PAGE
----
December-January Domino deals with one of mankind's most frustrating interior challenges, namely ugly radiators. It's "Hide my radiator, please!" in its "renovator's notebook" offers the alternatives of going the custom route, with building cabinetry around them; going semicustom by ordering customs online after measuring the unit and choosing a material and finish; and cheaping things out by "disguising the radiator as a cloth-draped table."

Oops: December Success has smiling cable talk host Donny Deutsch on its cover, but soon after publication his CNBC show was put on "hiatus." He'll have to find entrepreneurial inspiration somewhere in this temporary setback.

But if Donny wants to really roll the dice with a new line of endeavor, indicates that the Department of Ecology & Evolution at the University of Chicago is looking to fill a tenure slot "with an individual whose research emphasizes quantitative, computational or modeling approaches to understanding ecological and evolutionary processes. The successful candidate will demonstrate innovation in addressing fundamental questions at the core of ecology and/or evolution, with preference given to individuals who bridge these fields."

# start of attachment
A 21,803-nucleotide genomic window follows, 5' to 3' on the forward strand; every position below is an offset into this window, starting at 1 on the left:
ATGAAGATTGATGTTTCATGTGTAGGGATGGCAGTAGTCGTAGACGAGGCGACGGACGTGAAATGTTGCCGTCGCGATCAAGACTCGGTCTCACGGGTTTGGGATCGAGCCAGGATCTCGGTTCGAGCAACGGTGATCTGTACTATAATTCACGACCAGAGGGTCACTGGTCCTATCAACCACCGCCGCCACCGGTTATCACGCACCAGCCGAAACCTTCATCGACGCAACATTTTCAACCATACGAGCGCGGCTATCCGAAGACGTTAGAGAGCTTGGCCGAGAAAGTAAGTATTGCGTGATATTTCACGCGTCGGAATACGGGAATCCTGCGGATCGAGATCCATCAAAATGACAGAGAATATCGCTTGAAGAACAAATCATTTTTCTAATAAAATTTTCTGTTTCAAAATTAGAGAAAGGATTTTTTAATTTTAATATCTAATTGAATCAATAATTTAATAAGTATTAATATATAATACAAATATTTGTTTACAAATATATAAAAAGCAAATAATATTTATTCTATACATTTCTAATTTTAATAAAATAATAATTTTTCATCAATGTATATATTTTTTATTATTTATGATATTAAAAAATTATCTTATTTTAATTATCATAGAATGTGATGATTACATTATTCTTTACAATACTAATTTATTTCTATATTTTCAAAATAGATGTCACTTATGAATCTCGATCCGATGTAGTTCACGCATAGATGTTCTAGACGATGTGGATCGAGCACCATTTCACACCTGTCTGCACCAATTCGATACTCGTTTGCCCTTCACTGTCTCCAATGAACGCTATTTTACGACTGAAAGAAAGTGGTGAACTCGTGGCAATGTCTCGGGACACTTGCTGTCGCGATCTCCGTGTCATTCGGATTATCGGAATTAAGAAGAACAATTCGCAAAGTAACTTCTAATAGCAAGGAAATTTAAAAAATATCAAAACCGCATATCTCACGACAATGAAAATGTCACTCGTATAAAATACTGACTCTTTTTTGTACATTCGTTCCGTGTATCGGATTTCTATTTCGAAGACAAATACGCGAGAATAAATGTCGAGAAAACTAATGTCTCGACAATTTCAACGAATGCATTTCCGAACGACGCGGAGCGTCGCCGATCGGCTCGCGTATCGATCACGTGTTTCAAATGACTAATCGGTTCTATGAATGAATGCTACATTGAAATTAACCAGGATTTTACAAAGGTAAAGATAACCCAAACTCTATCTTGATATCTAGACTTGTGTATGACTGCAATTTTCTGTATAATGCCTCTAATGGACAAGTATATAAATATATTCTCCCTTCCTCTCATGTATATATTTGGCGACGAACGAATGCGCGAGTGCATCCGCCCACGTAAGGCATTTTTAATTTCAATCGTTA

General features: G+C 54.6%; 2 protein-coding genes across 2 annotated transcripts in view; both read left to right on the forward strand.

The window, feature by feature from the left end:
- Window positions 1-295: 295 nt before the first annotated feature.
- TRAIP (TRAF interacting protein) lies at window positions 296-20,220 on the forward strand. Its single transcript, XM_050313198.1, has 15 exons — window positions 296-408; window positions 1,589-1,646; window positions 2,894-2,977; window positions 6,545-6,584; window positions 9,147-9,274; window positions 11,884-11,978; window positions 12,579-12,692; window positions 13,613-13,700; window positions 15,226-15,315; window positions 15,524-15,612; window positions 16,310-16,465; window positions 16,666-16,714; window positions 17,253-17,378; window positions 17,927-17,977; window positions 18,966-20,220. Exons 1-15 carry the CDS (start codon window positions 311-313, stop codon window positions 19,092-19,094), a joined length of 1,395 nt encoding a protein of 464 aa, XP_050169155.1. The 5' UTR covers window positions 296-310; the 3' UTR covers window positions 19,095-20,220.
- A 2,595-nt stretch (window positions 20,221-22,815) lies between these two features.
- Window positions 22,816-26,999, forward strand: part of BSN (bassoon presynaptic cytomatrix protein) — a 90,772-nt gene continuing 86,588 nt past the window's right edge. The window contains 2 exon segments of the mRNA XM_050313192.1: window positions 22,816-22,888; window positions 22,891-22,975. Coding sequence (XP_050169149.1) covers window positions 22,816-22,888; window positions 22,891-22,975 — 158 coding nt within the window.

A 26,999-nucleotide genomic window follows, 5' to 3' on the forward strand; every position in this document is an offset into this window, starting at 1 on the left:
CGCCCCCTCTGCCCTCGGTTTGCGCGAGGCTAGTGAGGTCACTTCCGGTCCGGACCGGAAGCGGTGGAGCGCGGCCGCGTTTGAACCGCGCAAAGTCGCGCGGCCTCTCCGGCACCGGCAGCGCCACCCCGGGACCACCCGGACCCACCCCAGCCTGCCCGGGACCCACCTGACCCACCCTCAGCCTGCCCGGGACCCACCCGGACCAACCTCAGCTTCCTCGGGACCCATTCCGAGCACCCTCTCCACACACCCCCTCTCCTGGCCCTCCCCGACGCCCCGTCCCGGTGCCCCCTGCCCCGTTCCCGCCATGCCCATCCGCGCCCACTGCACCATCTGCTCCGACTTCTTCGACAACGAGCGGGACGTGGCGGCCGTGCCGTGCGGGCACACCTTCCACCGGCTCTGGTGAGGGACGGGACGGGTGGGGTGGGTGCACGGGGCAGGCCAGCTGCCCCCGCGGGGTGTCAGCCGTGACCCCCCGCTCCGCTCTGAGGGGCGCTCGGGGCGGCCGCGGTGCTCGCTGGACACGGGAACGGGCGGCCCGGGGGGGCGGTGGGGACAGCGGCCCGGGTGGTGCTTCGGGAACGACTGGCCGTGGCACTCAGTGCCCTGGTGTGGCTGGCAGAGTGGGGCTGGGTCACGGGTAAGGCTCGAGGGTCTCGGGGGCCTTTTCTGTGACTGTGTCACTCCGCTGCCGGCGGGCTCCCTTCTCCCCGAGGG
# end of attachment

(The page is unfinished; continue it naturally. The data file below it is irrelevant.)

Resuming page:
December Women"s Health apparently did not rely on any University of Chicago evolutionary biologists in assessing where we can find "The World's Best Sex." The U.S., no surprise, appears to rank very low "in how often we get it on." The magazine's apparent travels result in under-the-sheets praise for Brazil, "where couple will try anything once'; Sweden, "where sex ed is a lifelong pursuit"; Greece, "where nooky is the national pastime"; and Israel, "where women ask for what they want." I can't vouch for the empiricism of the data cited but "a recent poll of Israeli women found that 72 percent of the 14,840 respondents had had an orgasm the last time they had sex, and 71 percent said they knew how to ask for what they want in the sack."

If only the Detroit auto chieftains, who do know what to ask for these days, could be similarly satisfied.